Phraates V

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Coin of Phraates IV on the left, and Musa on the right.

Phraates V, known by the diminutive Phraataces (Ancient Greek: Φραατάκης), ruled the Parthian Empire from 2 BC to AD 4. He was the younger son of Phraates IV of Parthia (37–2 BC) and Musa of Parthia, with whom he is associated on his coins. Under Phraates V a war threatened to break out with Rome about the supremacy in Armenia and Media. But when Augustus (27 BC – AD 14) sent his adopted son Gaius Caesar into the east in order to invade Iran, the Parthians preferred to conclude a treaty (AD 1), by which once again Armenia was recognized as in the Roman sphere. Soon afterwards Phraates V and his mother were slain by the Parthians, sometime around AD 4. Josephus alleges that Phraates V married his mother Musa, and, this being unacceptable to the Parthians, they rose up and overthrew him, offering the crown to Orodes III of Parthia (who ruled briefly in AD 6).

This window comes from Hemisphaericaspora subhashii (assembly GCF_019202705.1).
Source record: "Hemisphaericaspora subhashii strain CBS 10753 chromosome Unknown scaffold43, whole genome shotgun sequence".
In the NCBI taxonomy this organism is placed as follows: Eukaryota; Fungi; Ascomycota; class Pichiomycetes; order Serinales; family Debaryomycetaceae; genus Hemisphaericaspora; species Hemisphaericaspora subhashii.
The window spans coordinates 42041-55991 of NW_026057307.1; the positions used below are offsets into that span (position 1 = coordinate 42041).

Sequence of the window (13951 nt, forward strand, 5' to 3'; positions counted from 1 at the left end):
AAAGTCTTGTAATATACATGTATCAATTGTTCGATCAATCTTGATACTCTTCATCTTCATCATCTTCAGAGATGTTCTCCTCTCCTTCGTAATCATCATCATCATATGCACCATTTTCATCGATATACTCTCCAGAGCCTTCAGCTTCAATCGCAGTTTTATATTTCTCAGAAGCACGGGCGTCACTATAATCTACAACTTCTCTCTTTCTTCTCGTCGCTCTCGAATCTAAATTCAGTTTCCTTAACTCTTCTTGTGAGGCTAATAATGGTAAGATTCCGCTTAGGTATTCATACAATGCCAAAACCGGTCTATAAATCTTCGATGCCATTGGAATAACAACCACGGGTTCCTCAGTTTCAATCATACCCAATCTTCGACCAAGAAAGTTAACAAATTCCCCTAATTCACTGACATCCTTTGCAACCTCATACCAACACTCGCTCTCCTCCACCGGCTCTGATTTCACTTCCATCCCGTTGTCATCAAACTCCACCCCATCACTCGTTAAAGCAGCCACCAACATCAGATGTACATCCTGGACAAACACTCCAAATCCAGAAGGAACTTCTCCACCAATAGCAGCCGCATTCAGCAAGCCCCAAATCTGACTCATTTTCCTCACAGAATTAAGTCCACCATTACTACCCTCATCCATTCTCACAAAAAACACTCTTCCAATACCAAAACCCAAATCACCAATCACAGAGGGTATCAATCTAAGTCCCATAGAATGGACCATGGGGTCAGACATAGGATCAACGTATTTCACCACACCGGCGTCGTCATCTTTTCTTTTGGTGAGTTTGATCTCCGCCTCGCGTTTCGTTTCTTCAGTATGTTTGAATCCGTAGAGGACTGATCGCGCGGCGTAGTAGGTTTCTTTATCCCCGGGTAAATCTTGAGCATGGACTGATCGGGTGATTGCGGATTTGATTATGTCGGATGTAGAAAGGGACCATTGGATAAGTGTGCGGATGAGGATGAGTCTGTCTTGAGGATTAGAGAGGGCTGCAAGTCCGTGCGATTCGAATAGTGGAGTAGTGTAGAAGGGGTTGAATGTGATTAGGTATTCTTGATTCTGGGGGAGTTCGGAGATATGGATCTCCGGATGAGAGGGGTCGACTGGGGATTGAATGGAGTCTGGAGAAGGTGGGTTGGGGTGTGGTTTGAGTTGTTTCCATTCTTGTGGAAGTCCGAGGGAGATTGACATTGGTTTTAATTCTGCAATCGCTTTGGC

See also[edit]


  • Toumanoff, Cyril (1986). "Arsacids". Encyclopaedia Iranica, Vol. II, Fasc. 5. Cyril Toumanoff. pp. 525–546.
  • Josephus, Antiquities of the Jews, xviii, 2.
  •  This article incorporates text from a publication now in the public domainChisholm, Hugh, ed. (1911). "Phraates". Encyclopædia Britannica. 21 (11th ed.). Cambridge University Press.
Phraates V
Born: Unknown Died: After AD 4
Preceded by
Phraates IV
Great King (Shah) of Parthia
2 BC – AD 4
Succeeded by
Orodes III